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Making the mundane magical- Forest Bathing V's Walking in the Woods.

As we headed into the Forest, we walked silently. All we could hear was the distant water as it tumbled over the gritstone on its journey to the river. We walked with purpose, intending to be slow and open to the unfurling of experience.

Every single rock and root caressed the souls of our feet. We quietened our minds and opened our hearts to the possibility of nature's eternal unfurling. Something felt different; we weren't just walking; we were fully immersed in the Forest from the tips of our toes to the top of our heads and beyond.

When we go Forest Bathing, we begin by each setting an intention and claiming this time for us; that alone is a radical act, two or three full hours to yourself with no interruptions and no distractions. Then, we walk purposefully and slowly, greet the Forest and open our hearts and minds to what the Forest may offer. It never disappoints and often provides something simple and wonderful. Because we arrive this way, the mundane very quickly becomes magical. The things we would hurry past on a regular walk appear and call out, "please notice me; I am here to heal your heart and lighten your soul".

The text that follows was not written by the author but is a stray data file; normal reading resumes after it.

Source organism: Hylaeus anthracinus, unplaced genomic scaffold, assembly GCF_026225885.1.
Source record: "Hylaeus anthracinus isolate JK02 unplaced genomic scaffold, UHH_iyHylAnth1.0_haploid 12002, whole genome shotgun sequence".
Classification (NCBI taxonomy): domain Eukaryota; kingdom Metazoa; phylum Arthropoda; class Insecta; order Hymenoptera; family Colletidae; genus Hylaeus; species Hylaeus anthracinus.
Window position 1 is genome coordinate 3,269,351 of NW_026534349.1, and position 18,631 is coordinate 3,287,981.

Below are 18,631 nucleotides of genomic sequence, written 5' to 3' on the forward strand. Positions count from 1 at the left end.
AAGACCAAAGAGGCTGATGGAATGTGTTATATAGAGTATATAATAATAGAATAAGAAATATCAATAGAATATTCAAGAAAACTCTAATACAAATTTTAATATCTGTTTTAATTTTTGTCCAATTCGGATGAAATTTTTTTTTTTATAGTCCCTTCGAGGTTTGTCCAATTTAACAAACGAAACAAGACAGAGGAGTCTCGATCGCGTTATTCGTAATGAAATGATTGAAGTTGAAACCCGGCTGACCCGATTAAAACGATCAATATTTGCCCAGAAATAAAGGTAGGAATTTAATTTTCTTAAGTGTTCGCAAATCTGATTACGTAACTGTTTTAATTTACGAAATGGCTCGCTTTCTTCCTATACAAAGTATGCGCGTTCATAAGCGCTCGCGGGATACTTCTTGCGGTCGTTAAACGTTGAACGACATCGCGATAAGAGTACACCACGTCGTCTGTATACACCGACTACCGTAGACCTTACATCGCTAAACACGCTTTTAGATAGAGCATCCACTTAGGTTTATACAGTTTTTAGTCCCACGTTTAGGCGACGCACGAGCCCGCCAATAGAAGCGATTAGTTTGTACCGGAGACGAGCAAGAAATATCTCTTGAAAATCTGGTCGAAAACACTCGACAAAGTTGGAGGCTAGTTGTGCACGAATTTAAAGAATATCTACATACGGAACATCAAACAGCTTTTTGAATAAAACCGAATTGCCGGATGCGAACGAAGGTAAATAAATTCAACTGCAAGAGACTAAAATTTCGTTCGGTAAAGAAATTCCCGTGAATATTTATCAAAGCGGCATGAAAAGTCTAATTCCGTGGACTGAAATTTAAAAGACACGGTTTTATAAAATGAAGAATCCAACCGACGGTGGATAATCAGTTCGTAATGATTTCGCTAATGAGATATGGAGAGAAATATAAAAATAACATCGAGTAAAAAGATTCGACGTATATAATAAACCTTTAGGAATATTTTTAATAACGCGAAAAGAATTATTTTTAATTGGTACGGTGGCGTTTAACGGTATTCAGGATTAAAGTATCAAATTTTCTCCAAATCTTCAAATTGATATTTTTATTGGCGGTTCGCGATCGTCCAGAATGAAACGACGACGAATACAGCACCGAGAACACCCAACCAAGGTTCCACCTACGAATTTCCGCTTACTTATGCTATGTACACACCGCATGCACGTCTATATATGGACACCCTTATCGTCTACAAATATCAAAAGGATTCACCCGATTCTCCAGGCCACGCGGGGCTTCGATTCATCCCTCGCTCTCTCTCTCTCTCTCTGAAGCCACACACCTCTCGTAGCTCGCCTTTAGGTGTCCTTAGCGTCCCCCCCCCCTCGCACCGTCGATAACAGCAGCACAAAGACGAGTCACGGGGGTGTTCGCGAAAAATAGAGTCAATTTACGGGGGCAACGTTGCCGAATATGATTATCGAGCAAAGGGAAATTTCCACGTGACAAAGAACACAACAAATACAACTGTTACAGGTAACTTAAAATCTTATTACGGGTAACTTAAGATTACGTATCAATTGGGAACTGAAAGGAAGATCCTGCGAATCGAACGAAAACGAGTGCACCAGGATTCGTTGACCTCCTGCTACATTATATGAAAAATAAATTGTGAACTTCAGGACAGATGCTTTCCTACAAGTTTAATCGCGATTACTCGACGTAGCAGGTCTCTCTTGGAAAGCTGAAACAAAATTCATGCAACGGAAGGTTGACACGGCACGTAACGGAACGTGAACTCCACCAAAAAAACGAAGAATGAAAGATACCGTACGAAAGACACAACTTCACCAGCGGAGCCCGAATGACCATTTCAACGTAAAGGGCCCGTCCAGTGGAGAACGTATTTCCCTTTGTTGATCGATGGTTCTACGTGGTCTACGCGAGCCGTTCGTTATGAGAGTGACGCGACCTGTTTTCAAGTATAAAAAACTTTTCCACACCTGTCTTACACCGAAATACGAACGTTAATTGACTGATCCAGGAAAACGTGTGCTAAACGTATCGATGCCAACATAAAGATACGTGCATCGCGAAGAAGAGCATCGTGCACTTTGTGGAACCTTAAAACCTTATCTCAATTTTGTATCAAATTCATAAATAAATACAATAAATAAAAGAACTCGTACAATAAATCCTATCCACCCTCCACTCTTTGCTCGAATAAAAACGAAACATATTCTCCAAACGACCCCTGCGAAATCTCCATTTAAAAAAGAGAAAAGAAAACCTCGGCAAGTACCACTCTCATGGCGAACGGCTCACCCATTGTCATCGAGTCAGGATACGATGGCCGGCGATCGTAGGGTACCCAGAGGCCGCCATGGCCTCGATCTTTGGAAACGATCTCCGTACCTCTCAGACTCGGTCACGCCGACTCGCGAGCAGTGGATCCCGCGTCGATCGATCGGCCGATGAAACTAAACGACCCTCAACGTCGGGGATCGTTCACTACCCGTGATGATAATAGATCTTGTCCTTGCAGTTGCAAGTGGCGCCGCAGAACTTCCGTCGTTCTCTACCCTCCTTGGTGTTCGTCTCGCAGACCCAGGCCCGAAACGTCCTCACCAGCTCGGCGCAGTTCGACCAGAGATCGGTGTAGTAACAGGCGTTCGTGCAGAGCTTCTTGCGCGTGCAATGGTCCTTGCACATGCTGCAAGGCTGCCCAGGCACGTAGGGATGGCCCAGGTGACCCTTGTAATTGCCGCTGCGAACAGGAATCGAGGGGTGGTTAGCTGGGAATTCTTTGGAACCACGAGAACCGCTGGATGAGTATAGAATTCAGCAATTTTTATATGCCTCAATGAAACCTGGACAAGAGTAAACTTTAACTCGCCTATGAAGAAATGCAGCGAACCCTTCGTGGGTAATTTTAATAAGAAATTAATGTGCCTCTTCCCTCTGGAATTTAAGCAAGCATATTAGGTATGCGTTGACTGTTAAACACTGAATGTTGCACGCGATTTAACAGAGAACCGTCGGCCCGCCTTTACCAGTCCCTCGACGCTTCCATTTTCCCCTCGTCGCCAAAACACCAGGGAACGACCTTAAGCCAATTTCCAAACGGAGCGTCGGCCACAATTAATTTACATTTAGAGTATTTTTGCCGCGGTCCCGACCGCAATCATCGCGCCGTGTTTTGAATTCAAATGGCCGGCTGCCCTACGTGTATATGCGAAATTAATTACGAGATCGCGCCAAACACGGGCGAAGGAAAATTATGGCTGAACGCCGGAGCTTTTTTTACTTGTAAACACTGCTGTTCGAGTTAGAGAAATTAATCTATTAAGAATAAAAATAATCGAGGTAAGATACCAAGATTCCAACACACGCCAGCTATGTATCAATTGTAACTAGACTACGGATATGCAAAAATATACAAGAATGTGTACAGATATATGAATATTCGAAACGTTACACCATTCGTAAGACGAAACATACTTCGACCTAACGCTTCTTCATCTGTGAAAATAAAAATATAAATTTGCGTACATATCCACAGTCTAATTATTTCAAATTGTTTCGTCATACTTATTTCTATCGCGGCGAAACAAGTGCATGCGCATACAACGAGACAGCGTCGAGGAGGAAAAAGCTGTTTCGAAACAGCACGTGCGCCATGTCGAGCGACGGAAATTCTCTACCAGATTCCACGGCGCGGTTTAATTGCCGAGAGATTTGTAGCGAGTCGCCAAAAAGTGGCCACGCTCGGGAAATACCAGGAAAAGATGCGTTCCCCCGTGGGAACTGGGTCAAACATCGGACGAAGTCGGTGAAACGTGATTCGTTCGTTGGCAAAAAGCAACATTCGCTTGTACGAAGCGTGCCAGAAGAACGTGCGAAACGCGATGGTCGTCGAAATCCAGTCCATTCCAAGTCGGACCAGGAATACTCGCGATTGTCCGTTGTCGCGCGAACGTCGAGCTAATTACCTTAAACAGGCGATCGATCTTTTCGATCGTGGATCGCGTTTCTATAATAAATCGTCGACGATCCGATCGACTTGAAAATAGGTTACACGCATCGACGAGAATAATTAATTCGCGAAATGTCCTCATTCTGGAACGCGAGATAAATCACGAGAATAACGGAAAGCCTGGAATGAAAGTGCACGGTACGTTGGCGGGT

Time can fall away and single moments can completely captivate you.

On a recent guided walk, we stopped to watch how the sun illuminated the dark green moss of a nearby Elder Tree. We stood gazing at this ray of light for what would have been considered an unusually long time in 'normal walking' terms.

We slowly took a small step backwards, and the sun's angle seemed to change slightly. Then, beyond the tree, a thousand delicate threads spun by dainty spiders appeared out of nowhere. The whole woodland became one beautiful tapestry.

After 5 minutes of silent gazing, I felt the urge to 'move on; I wondered if we should continue, but why? We had all we needed right here; nature gifted us a moment of magic out of something mundane. We remained in place; this would be another fantastic day when we failed to meet our suggested number of steps.

For some, walking slowly without purpose and being open to the unfurling of experience can feel unusual or 'pointless'- too many seem to be on a constant road to 'somewhere' and for 'something'. However, Forest Bathing IS in our nature. Like other animals, we have inbuilt mechanisms to help us thrive in nature. We recover from stressful situations better when we are in a natural environment: our muscle tension decreases, heart rate normalises, blood pressure lessens, thoughts settle down, mood lifts, and level of concentration improves too.

Some people may say they are too busy to 'walk slowly' or dedicate time to the 'possible unfurling of experience'; when we get to this stage, we need it more than ever before!

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